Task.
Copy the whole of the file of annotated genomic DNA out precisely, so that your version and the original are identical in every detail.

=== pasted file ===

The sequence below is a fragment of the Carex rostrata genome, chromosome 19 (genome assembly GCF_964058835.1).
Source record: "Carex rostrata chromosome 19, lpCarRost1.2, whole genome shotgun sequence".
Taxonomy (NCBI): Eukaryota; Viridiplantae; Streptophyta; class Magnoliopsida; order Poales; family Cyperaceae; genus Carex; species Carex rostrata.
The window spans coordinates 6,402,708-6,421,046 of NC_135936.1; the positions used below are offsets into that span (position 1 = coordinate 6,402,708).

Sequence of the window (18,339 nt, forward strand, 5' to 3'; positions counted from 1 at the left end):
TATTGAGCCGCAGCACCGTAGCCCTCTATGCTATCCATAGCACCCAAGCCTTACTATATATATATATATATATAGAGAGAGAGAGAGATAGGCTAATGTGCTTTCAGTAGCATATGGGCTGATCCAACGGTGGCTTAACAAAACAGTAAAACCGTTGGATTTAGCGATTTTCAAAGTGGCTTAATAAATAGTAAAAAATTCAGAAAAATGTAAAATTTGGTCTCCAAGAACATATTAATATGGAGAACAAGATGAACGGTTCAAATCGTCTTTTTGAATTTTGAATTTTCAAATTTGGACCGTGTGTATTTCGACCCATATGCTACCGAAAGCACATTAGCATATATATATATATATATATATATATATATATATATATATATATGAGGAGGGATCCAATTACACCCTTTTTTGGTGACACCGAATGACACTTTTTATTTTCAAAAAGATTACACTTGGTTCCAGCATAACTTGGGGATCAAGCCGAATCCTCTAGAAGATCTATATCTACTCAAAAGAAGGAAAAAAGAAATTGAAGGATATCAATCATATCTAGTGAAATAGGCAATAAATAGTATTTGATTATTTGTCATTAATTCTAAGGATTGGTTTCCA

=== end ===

The sequence below is a fragment of the Carex rostrata genome, chromosome 19 (genome assembly GCF_964058835.1).
Source record: "Carex rostrata chromosome 19, lpCarRost1.2, whole genome shotgun sequence".
Taxonomy (NCBI): Eukaryota; Viridiplantae; Streptophyta; class Magnoliopsida; order Poales; family Cyperaceae; genus Carex; species Carex rostrata.
The window spans coordinates 6,402,708-6,421,046 of NC_135936.1; the positions used below are offsets into that span (position 1 = coordinate 6,402,708).

Sequence of the window (18,339 nt, forward strand, 5' to 3'; positions counted from 1 at the left end):
TATTGAGCCGCAGCACCGTAGCCCTCTATGCTATCCATAGCACCCAAGCCTTACTATATATATATATATATATAGAGAGAGAGAGAGATAGGCTAATGTGCTTTCAGTAGCATATGGGCTGATCCAACGGTGGCTTAACAAAACAGTAAAACCGTTGGATTTAGCGATTTTCAAAGTGGCTTAATAAATAGTAAAAAATTCAGAAAAATGTAAAATTTGGTCTCCAAGAACATATTAATATGGAGAACAAGATGAACGGTTCAAATCGTCTTTTTGAATTTTGAATTTTCAAATTTGGACCGTGTGTATTTCGACCCATATGCTACCGAAAGCACATTAGCATATATATATATATATATATATATATATATATATATATATATATGAGGAGGGATCCAATTACACCCTTTTTTGGTGACACCGAATGACACTTTTTATTTTCAAAAAGATTACACTTGGTTCCAGCATAACTTGGGGATCAAGCCGAATCCTCTAGAAGATCTATATCTACTCAAAAGAAGGAAAAAAGAAATTGAAGGATATCAATCATATCTAGTGAAATAGGCAATAAATAGTATTTGATTATTTGTCATTAATTCTAAGGATTGGTTTCCA